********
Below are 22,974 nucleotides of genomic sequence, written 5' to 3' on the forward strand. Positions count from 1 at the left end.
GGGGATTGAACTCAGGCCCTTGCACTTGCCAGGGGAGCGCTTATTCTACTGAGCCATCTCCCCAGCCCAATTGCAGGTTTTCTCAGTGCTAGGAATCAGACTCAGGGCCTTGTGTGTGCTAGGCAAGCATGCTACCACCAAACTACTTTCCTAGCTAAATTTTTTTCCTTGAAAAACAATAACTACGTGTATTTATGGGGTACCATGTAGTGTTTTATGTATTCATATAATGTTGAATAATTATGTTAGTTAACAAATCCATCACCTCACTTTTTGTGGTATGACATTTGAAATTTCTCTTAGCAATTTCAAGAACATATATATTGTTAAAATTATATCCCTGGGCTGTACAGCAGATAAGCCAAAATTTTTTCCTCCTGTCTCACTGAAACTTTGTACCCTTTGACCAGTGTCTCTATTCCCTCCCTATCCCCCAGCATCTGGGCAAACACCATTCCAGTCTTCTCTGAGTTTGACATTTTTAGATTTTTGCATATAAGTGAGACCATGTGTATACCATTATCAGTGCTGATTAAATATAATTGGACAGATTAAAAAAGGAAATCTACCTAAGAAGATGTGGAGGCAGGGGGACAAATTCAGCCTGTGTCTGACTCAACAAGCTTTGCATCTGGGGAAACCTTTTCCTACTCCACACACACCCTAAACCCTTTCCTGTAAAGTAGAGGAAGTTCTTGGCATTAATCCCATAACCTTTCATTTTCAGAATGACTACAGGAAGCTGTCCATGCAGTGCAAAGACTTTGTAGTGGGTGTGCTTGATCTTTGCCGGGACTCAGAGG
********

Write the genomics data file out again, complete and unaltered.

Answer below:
Below are 22,974 nucleotides of genomic sequence, written 5' to 3' on the forward strand. Positions count from 1 at the left end.
GGGGATTGAACTCAGGCCCTTGCACTTGCCAGGGGAGCGCTTATTCTACTGAGCCATCTCCCCAGCCCAATTGCAGGTTTTCTCAGTGCTAGGAATCAGACTCAGGGCCTTGTGTGTGCTAGGCAAGCATGCTACCACCAAACTACTTTCCTAGCTAAATTTTTTTCCTTGAAAAACAATAACTACGTGTATTTATGGGGTACCATGTAGTGTTTTATGTATTCATATAATGTTGAATAATTATGTTAGTTAACAAATCCATCACCTCACTTTTTGTGGTATGACATTTGAAATTTCTCTTAGCAATTTCAAGAACATATATATTGTTAAAATTATATCCCTGGGCTGTACAGCAGATAAGCCAAAATTTTTTCCTCCTGTCTCACTGAAACTTTGTACCCTTTGACCAGTGTCTCTATTCCCTCCCTATCCCCCAGCATCTGGGCAAACACCATTCCAGTCTTCTCTGAGTTTGACATTTTTAGATTTTTGCATATAAGTGAGACCATGTGTATACCATTATCAGTGCTGATTAAATATAATTGGACAGATTAAAAAAGGAAATCTACCTAAGAAGATGTGGAGGCAGGGGGACAAATTCAGCCTGTGTCTGACTCAACAAGCTTTGCATCTGGGGAAACCTTTTCCTACTCCACACACACCCTAAACCCTTTCCTGTAAAGTAGAGGAAGTTCTTGGCATTAATCCCATAACCTTTCATTTTCAGAATGACTACAGGAAGCTGTCCATGCAGTGCAAAGACTTTGTAGTGGGTGTGCTTGATCTTTGCCGGGACTCAGAGG